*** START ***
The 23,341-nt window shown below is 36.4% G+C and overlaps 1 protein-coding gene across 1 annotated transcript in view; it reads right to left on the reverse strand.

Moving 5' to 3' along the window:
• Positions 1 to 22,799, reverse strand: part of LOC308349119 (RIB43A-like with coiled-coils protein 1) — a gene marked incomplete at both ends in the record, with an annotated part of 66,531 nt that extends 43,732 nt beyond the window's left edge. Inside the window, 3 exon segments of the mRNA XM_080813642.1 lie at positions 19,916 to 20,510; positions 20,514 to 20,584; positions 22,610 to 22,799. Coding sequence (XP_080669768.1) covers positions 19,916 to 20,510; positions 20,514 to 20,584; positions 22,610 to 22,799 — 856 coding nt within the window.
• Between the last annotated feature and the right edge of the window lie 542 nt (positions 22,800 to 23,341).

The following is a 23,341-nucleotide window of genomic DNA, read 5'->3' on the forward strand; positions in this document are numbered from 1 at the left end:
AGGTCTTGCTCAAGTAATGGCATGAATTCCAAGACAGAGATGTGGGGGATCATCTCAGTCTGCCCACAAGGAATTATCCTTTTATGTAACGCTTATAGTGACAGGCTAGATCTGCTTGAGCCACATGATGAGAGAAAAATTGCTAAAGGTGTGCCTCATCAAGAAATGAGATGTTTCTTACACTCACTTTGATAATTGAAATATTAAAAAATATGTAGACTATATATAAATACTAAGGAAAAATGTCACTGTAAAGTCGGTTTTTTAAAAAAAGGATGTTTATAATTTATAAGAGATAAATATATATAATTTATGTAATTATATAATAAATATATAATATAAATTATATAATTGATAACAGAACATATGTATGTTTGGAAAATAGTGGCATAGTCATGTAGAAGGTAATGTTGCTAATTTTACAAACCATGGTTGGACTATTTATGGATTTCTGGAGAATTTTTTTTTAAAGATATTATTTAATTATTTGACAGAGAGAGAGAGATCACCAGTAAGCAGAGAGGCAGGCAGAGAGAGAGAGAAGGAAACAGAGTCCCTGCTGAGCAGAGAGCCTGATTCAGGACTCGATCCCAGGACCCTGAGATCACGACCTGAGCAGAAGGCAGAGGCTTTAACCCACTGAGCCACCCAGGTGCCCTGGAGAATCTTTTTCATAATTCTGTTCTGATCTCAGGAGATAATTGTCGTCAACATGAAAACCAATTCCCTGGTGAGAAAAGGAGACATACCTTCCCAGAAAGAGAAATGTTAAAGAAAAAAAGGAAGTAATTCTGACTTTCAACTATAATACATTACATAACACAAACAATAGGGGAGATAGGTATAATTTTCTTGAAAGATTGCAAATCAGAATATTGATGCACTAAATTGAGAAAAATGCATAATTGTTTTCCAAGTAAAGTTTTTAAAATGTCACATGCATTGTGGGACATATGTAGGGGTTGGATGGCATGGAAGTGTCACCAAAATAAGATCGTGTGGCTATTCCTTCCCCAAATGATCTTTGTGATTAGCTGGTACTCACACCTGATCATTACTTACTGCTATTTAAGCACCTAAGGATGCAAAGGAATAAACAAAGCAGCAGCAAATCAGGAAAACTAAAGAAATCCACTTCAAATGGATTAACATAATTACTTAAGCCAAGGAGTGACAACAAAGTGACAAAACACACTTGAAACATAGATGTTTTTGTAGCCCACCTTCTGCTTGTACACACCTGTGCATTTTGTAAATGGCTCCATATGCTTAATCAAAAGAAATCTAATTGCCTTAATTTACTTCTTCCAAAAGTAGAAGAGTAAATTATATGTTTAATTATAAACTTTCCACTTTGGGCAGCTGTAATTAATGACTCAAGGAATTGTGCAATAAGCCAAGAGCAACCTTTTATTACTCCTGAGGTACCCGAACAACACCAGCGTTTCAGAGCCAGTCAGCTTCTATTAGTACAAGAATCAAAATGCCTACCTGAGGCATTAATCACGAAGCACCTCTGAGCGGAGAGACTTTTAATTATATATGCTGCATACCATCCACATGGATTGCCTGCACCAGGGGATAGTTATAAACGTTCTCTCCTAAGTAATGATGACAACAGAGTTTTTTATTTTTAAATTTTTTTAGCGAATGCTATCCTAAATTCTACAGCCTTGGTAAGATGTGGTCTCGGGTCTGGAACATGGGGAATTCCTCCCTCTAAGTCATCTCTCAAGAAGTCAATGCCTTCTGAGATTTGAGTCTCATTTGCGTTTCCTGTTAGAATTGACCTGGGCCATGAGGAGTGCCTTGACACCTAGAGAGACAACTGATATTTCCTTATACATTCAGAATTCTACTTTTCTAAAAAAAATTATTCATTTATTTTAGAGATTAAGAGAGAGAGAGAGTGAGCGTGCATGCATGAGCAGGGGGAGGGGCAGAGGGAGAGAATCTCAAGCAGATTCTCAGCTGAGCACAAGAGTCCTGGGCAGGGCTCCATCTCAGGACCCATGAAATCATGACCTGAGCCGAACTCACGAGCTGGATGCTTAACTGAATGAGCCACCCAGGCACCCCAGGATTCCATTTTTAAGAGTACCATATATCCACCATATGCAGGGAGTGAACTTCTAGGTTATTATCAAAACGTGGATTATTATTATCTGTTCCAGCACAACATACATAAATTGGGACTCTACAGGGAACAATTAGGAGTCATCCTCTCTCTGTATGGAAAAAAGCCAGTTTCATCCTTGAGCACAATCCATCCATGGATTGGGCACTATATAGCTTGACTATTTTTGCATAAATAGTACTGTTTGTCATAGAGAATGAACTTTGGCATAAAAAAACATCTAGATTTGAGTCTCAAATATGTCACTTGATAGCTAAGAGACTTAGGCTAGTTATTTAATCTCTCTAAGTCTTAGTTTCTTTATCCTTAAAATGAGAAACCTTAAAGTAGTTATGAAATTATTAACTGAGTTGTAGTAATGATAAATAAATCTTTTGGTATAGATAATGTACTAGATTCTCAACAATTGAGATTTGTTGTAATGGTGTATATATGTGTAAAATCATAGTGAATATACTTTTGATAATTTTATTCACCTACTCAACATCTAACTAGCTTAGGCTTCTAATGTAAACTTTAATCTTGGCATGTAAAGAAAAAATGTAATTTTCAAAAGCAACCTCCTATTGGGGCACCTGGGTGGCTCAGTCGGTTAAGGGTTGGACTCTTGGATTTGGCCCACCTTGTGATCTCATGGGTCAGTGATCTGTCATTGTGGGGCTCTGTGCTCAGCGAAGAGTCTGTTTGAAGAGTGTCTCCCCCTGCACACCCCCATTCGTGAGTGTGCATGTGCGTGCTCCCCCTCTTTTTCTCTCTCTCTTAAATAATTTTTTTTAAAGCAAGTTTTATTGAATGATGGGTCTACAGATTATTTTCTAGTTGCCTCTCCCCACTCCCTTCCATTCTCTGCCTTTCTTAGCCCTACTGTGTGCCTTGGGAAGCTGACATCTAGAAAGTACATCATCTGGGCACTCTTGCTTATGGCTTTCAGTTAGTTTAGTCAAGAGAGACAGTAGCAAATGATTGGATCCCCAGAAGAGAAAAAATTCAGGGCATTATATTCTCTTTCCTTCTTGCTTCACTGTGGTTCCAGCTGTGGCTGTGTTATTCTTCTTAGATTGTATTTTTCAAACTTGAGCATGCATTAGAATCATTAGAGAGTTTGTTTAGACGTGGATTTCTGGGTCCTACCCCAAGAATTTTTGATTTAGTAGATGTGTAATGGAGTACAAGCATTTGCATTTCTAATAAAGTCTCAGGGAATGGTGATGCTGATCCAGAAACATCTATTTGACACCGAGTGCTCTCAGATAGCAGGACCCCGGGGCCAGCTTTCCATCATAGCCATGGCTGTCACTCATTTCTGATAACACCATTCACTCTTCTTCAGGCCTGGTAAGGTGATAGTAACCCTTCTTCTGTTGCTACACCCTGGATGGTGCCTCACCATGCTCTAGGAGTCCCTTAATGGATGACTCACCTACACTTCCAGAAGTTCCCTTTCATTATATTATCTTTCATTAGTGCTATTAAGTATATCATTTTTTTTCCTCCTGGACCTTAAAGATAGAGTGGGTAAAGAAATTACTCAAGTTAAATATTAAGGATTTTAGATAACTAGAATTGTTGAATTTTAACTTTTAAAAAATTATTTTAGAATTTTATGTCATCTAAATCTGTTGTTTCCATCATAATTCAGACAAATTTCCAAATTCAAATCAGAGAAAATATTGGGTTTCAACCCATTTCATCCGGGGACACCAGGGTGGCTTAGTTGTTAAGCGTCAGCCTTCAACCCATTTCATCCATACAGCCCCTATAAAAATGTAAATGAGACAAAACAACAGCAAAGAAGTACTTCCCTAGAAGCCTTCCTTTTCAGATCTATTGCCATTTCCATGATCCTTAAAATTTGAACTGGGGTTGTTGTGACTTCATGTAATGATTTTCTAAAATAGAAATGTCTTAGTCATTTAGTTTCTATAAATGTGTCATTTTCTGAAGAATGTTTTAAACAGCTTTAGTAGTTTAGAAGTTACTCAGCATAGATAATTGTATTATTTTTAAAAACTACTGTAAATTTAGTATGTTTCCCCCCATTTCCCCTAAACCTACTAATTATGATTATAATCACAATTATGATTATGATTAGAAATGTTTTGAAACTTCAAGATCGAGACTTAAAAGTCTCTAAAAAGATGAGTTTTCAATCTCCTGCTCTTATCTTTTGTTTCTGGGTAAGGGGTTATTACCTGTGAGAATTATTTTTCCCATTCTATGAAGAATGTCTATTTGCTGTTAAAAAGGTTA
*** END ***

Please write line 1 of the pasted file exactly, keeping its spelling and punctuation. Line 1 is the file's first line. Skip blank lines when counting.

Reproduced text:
The 23,341-nt window shown below is 36.4% G+C and overlaps 1 protein-coding gene across 1 annotated transcript in view; it reads right to left on the reverse strand.